“It is an appeal that extends to player recruitment at the youth level. A Glasgow club existing outside of the historic and intense rivalry of the men’s clubs is attractive to many. “I think with young girls joining us. Parents will get in touch with us because we are not a part of that history.’
Even though they are on the other side of the world and in Europe’s football elite, the lure of Glasgow City is similar to what inspired South Canberra FC.
“They (women) are the most important in the club and they always will be,” says Montgomery.
“It’s important to connect with other people who have the same interests as you.”
Club culture and values are important to any organization. Women’s clubs have the opportunity to start from scratch and set their own standards.
As a community club, South Canberra FC has formed a bond within the team., players have found a home.
Player Christie-anna Barnes-Ozorio has played around the country and loves what they have built in Canberra.
“I think the advantage with having a new club is it was kind of life this fresh start. I think the age range with our club is massive, I know pretty much people from every single team, there’s a lot of cohesiveness as a whole.
“I’m probably going to stay (living) in Canberra because I love this club so much.”
Women’s football, in general, is known for its inclusivity at all kinds of clubs but she feels that it is magnified at South Canberra FC.
“Being a gay girl playing women’s football, it’s so safe.
“I think that’s a huge part of it, that’s massive for me personally.”
Nat McCann says her teammates helped her return to the game after her child was born. “I think for me the transition back into football, was so helpful on a personal level.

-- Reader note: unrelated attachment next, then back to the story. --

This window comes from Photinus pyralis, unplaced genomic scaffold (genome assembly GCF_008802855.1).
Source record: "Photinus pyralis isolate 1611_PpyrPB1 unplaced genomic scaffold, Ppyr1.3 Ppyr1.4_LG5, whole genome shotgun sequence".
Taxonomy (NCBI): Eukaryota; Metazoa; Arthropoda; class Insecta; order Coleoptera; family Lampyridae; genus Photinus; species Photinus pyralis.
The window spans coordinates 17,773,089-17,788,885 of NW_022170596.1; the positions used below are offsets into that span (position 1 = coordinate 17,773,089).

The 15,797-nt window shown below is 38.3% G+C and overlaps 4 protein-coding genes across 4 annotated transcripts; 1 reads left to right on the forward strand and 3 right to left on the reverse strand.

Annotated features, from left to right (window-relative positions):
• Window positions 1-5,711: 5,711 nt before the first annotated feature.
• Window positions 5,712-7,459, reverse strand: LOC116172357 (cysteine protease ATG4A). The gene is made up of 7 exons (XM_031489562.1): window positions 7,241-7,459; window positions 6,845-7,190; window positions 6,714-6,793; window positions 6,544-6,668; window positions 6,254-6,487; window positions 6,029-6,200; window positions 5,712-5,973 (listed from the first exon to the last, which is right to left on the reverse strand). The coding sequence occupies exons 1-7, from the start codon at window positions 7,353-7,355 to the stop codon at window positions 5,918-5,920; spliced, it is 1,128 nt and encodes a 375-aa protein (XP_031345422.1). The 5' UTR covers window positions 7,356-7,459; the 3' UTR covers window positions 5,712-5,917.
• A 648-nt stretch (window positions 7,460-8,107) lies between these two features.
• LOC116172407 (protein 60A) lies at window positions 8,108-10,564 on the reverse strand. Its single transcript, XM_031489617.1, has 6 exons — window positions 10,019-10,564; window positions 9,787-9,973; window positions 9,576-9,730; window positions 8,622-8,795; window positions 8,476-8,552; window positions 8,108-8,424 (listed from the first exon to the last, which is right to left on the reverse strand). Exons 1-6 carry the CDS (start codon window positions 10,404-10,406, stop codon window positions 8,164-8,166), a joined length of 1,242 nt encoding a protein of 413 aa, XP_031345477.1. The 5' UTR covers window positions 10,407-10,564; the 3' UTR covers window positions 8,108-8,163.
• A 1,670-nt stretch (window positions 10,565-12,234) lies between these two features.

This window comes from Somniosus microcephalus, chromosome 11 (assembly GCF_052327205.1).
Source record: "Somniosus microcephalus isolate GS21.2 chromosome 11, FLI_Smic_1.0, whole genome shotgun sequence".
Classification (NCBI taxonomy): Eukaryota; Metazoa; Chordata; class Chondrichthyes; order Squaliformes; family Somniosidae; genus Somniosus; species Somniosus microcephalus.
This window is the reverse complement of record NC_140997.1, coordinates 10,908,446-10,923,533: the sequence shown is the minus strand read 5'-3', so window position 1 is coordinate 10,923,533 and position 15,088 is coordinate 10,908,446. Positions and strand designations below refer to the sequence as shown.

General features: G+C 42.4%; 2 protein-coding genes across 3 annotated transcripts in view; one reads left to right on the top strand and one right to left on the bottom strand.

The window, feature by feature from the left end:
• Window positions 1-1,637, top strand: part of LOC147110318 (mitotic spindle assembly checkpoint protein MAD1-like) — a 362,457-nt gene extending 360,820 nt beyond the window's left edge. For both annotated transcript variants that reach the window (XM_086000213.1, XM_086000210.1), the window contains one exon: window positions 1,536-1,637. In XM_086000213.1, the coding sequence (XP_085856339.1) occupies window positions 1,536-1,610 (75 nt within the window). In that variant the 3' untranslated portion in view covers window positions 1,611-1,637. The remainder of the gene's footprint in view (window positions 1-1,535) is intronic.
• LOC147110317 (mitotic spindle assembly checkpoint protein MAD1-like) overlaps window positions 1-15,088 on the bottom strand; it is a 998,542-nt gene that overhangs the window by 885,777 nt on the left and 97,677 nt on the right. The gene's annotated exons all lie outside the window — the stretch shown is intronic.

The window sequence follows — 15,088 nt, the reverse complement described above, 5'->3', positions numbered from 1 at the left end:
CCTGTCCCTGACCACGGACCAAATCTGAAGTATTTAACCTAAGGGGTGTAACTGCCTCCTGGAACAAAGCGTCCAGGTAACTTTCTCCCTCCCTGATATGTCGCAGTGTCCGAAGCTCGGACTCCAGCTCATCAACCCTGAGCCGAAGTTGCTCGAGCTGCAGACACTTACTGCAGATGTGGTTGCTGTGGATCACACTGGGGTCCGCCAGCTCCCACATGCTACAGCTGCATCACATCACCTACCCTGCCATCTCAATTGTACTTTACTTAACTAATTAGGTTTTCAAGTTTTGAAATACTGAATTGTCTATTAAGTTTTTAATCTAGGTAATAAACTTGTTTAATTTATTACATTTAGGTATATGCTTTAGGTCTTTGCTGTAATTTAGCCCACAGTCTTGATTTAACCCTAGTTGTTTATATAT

“Knowing I was going back to a group of women who were around the same age group, ability, and passion. It always felt very supportive.
“When I was pregnant I knew that when I went back I knew there was a group of women I could soundboard with.
“It’s important to connect with other people who have the same interests as you, that really helps you navigate that journey.”
Eleni Tsaknis’ first introduction to her teammates was at a team boxing session. The club decided to improve fitness levels. It was an activity in the unique spirit of South Canberra FC.
“I think we knew in pre-season, we needed to do something for our fitness,” recalls Steel.
“We had a heap of new players, we wanted to do something fun that got people moving around.
The physio class was a harder sell, prevention is not something that people think about until they’re injured. Whereas boxing was something different.”
Tsaknis was welcomed right away and says that the culture of the team keeps players involved even when sidelined.
“There’s a player who’s been pregnant but she’s still been involved in the club and coming to games. The community is still there when players aren’t playing.”
The club treats long-term injuries similarly. Prevention and conditioning are heavily emphasized with the help of a local physiotherapist.